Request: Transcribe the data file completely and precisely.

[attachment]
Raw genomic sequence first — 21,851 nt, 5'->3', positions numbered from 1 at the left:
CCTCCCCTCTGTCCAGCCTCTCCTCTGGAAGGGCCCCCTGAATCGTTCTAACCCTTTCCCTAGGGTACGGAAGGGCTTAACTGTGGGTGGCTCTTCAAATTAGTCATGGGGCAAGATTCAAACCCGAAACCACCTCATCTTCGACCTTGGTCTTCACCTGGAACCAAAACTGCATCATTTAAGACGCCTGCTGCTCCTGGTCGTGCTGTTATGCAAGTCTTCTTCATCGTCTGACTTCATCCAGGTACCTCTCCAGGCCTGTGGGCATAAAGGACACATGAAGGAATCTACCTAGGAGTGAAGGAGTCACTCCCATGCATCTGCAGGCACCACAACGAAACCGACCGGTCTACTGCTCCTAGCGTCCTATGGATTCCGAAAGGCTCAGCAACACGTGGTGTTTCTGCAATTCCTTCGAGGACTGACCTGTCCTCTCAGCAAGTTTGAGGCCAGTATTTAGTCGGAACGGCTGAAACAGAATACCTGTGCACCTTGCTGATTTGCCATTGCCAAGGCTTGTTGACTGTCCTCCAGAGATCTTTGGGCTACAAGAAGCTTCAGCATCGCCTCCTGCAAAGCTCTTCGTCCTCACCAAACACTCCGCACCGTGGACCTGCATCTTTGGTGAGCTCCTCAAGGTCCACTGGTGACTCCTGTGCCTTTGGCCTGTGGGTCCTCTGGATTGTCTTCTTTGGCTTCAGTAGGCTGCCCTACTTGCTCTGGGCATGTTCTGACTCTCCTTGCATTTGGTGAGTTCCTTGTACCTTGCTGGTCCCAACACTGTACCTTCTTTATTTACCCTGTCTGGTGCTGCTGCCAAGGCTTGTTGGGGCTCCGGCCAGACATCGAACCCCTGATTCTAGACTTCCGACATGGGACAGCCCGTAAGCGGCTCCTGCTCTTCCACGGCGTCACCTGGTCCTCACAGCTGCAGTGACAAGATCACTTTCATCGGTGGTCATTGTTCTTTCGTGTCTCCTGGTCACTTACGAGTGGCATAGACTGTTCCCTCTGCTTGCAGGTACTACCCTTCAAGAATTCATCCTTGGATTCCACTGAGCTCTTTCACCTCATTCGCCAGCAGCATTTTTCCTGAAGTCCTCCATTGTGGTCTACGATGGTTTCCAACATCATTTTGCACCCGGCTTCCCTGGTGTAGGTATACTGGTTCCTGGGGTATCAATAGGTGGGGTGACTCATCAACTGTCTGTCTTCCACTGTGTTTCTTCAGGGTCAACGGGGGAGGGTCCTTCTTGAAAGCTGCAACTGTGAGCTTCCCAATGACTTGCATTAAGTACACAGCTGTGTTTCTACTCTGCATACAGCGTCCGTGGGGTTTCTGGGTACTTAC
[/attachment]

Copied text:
Raw genomic sequence first — 21,851 nt, 5'->3', positions numbered from 1 at the left:
CCTCCCCTCTGTCCAGCCTCTCCTCTGGAAGGGCCCCCTGAATCGTTCTAACCCTTTCCCTAGGGTACGGAAGGGCTTAACTGTGGGTGGCTCTTCAAATTAGTCATGGGGCAAGATTCAAACCCGAAACCACCTCATCTTCGACCTTGGTCTTCACCTGGAACCAAAACTGCATCATTTAAGACGCCTGCTGCTCCTGGTCGTGCTGTTATGCAAGTCTTCTTCATCGTCTGACTTCATCCAGGTACCTCTCCAGGCCTGTGGGCATAAAGGACACATGAAGGAATCTACCTAGGAGTGAAGGAGTCACTCCCATGCATCTGCAGGCACCACAACGAAACCGACCGGTCTACTGCTCCTAGCGTCCTATGGATTCCGAAAGGCTCAGCAACACGTGGTGTTTCTGCAATTCCTTCGAGGACTGACCTGTCCTCTCAGCAAGTTTGAGGCCAGTATTTAGTCGGAACGGCTGAAACAGAATACCTGTGCACCTTGCTGATTTGCCATTGCCAAGGCTTGTTGACTGTCCTCCAGAGATCTTTGGGCTACAAGAAGCTTCAGCATCGCCTCCTGCAAAGCTCTTCGTCCTCACCAAACACTCCGCACCGTGGACCTGCATCTTTGGTGAGCTCCTCAAGGTCCACTGGTGACTCCTGTGCCTTTGGCCTGTGGGTCCTCTGGATTGTCTTCTTTGGCTTCAGTAGGCTGCCCTACTTGCTCTGGGCATGTTCTGACTCTCCTTGCATTTGGTGAGTTCCTTGTACCTTGCTGGTCCCAACACTGTACCTTCTTTATTTACCCTGTCTGGTGCTGCTGCCAAGGCTTGTTGGGGCTCCGGCCAGACATCGAACCCCTGATTCTAGACTTCCGACATGGGACAGCCCGTAAGCGGCTCCTGCTCTTCCACGGCGTCACCTGGTCCTCACAGCTGCAGTGACAAGATCACTTTCATCGGTGGTCATTGTTCTTTCGTGTCTCCTGGTCACTTACGAGTGGCATAGACTGTTCCCTCTGCTTGCAGGTACTACCCTTCAAGAATTCATCCTTGGATTCCACTGAGCTCTTTCACCTCATTCGCCAGCAGCATTTTTCCTGAAGTCCTCCATTGTGGTCTACGATGGTTTCCAACATCATTTTGCACCCGGCTTCCCTGGTGTAGGTATACTGGTTCCTGGGGTATCAATAGGTGGGGTGACTCATCAACTGTCTGTCTTCCACTGTGTTTCTTCAGGGTCAACGGGGGAGGGTCCTTCTTGAAAGCTGCAACTGTGAGCTTCCCAATGACTTGCATTAAGTACACAGCTGTGTTTCTACTCTGCATACAGCGTCCGTGGGGTTTCTGGGTACTTAC